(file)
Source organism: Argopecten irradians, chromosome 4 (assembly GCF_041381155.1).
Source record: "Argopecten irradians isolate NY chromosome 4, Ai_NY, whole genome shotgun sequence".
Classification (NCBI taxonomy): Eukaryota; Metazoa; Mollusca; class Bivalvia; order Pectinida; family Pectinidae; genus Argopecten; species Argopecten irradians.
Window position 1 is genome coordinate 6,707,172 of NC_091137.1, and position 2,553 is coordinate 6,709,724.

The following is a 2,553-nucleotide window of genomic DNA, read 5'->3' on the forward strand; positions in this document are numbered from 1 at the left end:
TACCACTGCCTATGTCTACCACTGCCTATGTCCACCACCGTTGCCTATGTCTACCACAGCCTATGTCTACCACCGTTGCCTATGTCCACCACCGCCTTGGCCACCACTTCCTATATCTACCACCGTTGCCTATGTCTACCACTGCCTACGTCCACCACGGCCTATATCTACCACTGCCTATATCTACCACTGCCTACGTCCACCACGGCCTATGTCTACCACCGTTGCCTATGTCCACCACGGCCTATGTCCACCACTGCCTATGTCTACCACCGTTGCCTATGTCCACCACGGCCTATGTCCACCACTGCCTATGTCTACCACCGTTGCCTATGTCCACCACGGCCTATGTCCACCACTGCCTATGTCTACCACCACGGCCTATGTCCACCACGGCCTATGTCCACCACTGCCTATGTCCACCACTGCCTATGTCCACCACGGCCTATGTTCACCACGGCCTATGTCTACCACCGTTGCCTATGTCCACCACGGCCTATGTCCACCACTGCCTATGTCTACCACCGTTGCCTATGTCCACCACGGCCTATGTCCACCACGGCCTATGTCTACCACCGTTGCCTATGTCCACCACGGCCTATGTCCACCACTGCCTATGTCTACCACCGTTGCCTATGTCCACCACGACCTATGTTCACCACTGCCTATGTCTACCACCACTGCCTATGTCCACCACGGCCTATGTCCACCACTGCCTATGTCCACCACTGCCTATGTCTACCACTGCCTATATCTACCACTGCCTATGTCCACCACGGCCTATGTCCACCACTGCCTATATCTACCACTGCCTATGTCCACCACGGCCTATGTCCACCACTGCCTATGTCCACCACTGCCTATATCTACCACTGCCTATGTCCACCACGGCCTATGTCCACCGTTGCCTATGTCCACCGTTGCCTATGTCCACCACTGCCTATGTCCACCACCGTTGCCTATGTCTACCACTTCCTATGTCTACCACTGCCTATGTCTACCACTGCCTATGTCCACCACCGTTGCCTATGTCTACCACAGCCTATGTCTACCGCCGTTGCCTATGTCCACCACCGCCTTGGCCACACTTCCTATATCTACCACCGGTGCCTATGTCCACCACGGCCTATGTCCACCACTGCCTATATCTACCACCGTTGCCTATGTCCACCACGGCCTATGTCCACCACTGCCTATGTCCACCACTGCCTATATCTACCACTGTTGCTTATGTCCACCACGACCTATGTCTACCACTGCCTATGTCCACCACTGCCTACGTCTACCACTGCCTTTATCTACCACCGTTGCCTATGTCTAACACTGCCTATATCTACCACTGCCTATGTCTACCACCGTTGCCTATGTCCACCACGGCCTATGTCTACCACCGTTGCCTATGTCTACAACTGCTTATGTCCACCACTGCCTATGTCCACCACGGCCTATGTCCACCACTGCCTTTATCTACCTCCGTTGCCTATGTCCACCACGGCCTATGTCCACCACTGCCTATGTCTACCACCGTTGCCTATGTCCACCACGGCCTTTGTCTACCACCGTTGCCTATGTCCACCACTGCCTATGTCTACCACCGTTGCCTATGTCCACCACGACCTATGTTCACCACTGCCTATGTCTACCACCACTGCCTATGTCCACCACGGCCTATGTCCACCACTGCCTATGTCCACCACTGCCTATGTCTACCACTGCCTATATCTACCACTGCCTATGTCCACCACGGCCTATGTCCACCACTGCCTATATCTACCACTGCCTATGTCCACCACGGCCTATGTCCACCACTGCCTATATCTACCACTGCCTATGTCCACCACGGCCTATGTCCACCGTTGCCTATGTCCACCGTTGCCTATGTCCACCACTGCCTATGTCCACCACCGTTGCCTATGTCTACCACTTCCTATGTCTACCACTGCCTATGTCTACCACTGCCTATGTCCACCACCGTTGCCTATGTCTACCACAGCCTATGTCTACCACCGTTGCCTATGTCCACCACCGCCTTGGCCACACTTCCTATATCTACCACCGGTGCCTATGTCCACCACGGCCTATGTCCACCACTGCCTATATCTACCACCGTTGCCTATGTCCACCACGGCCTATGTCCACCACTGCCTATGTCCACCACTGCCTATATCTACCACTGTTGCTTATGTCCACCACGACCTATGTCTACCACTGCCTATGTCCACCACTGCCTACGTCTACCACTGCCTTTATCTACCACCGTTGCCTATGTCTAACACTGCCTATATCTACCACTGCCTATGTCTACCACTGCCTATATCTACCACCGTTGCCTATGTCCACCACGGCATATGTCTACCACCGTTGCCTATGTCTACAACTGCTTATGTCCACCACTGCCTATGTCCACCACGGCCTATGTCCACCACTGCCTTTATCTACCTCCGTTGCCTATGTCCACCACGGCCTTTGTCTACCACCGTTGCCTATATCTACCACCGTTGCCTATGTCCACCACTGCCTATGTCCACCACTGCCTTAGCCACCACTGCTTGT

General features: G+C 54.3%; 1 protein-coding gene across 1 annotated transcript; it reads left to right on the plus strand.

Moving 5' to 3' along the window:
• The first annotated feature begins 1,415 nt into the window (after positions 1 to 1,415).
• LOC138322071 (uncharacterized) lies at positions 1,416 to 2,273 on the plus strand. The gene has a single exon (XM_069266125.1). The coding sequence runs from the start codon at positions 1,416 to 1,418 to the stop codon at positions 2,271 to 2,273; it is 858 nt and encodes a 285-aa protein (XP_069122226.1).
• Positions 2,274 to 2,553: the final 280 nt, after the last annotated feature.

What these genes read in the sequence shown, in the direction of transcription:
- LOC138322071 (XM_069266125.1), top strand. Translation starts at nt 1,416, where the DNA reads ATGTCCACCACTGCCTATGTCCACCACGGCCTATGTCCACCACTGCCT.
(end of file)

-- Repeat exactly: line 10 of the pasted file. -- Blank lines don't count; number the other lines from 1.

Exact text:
• LOC138322071 (uncharacterized) lies at positions 1,416 to 2,273 on the plus strand. The gene has a single exon (XM_069266125.1). The coding sequence runs from the start codon at positions 1,416 to 1,418 to the stop codon at positions 2,271 to 2,273; it is 858 nt and encodes a 285-aa protein (XP_069122226.1).